Abbreviate High-interest Savings Accounts to HISAs. This question is restricted to ETFs that can be traded in only Canada.

This question assumes the superiority of investing in ETFs, over HISAs. Beware that I question a different premise here, which concerns BETFs and not just any ETF.

I already know that ETFs are riskier than HISAs, but how do I determine which ETFs in general can approximate the safety of HISAs, but yield a better rate of return (eg > 1.25% annual interest rate)?

  • Specific product/service recommendations are off-topic here. I suggest you remove the request for "which" and just ask the "how do I determine..." part of your question. Jun 30, 2015 at 16:23
  • @ChrisW.Rea Thanks for the advice. Better now?
    – user10763
    Jun 30, 2015 at 17:39
  • Short answer: Unlikely to get higher returns without more risk. But unlike ETFs, the saving account may be insured by the government (check this). That's the only trick, but it works in the opposite direction. Jun 30, 2015 at 18:23
  • @Anton Thanks. I know that more risk entails, but which ETFs offer the minimal risk?
    – user10763
    Jun 30, 2015 at 19:03
  • 1
    On the other hand this site embraces government bonds with 8 year duration. How about people go screen all 65 Fixed Income ETF in the Canada universe before downvoting.
    – base64
    Jul 1, 2015 at 10:20

1 Answer 1


Bond funds add additional risks over savings accounts though it should be noted that inflation risk is actually more important for low-yielding HISAs. A good measure of the relative magnitude of interest rate risk between bond etfs is effective duration which should be readily available. While you may experience more variability with bonds over savings accounts for a long term investor the higher yield will generally win out.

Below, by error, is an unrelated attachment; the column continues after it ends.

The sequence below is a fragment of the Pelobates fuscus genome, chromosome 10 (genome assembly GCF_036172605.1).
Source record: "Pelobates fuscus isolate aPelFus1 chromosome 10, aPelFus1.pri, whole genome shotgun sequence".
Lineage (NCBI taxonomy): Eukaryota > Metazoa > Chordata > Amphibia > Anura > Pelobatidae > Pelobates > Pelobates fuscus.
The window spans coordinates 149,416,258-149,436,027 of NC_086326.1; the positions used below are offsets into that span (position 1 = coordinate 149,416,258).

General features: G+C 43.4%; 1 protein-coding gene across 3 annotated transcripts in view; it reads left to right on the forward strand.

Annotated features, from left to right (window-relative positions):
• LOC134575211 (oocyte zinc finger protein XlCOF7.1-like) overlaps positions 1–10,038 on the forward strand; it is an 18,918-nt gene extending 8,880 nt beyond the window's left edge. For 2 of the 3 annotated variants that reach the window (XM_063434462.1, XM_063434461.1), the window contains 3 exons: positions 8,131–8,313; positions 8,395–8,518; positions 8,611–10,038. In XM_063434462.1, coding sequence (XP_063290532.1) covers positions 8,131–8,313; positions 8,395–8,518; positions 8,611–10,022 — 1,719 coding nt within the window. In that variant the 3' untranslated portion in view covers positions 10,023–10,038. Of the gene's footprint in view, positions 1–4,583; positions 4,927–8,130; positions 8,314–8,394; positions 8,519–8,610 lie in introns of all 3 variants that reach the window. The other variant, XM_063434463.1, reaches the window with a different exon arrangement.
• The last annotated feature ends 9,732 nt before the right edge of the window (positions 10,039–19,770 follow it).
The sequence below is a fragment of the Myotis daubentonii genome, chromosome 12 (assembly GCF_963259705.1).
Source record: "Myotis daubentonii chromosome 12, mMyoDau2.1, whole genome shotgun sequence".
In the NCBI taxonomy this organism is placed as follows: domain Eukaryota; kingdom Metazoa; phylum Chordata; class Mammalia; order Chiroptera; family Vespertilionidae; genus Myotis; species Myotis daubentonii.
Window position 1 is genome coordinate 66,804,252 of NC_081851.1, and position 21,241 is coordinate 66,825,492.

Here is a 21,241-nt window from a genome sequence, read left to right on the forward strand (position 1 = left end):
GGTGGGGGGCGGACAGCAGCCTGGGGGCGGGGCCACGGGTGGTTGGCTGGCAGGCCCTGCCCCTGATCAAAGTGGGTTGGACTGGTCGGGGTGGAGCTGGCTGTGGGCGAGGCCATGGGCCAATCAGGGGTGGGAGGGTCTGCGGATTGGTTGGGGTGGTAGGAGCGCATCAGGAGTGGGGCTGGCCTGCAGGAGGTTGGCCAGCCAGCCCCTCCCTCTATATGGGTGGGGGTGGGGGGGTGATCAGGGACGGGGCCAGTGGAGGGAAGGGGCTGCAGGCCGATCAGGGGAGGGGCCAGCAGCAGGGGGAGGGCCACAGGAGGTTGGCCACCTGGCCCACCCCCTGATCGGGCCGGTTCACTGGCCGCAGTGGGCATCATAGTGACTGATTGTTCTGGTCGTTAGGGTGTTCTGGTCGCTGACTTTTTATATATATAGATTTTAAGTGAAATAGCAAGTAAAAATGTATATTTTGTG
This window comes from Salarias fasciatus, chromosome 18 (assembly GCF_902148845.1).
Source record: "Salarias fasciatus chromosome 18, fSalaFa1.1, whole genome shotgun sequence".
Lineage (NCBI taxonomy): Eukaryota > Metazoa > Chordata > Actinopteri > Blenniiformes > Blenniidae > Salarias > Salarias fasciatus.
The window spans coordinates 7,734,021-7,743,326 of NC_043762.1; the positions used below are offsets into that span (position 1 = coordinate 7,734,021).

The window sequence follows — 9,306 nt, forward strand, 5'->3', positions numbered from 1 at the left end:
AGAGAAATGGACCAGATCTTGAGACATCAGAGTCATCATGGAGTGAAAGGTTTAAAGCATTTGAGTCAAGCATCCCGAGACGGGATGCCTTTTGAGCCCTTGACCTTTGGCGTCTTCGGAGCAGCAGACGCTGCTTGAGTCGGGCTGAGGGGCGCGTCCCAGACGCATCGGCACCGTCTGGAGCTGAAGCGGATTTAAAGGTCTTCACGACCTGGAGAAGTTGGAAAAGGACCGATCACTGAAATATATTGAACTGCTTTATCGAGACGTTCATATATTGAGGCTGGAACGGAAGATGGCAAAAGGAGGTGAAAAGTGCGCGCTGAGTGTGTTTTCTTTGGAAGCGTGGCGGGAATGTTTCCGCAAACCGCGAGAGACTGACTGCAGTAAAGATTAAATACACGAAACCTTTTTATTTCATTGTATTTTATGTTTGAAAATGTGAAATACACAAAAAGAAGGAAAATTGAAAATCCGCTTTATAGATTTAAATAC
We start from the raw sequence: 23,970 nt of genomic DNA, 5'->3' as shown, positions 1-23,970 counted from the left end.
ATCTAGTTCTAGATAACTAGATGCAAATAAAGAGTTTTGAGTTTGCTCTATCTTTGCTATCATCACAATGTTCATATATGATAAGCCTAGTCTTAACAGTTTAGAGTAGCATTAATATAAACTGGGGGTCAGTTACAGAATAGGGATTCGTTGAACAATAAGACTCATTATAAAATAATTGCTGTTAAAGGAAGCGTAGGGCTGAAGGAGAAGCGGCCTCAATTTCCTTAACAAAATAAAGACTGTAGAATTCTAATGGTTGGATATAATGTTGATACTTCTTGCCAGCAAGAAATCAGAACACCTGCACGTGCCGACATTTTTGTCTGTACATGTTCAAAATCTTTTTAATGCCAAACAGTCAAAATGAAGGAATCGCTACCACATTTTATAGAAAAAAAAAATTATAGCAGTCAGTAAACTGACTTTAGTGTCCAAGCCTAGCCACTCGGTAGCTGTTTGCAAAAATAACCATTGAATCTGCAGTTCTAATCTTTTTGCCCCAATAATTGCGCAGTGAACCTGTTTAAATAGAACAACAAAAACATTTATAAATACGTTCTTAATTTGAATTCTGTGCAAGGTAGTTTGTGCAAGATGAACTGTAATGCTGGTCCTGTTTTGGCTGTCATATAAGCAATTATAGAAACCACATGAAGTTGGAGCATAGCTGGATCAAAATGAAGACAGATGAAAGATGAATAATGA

Generally a hierarchy of bond risk would look something like this for a Canadian investor:

  • Canadian government and province bond etf roughly doubling your yield of HISA (after fees) and may have tax advantages as well though I'm not knowledgeable in Canadian taxes.
  • Canadian government, regional, and corporate bond etf adding some risk for individual corporations but since you own a small slice of many corporations the added risk is small. This will further add to your yield and adds a bit of diversification.

Foreign bond etfs that hedge back to Canadian Dollar can have more or less risk/yield depending on the mix than local bonds and can add some very useful diversification to a Canadian bond portfolio. However, if they aren't currency hedged though they can add significant currency risk. This is not necessarily a terrible thing but something to keep an eye on.

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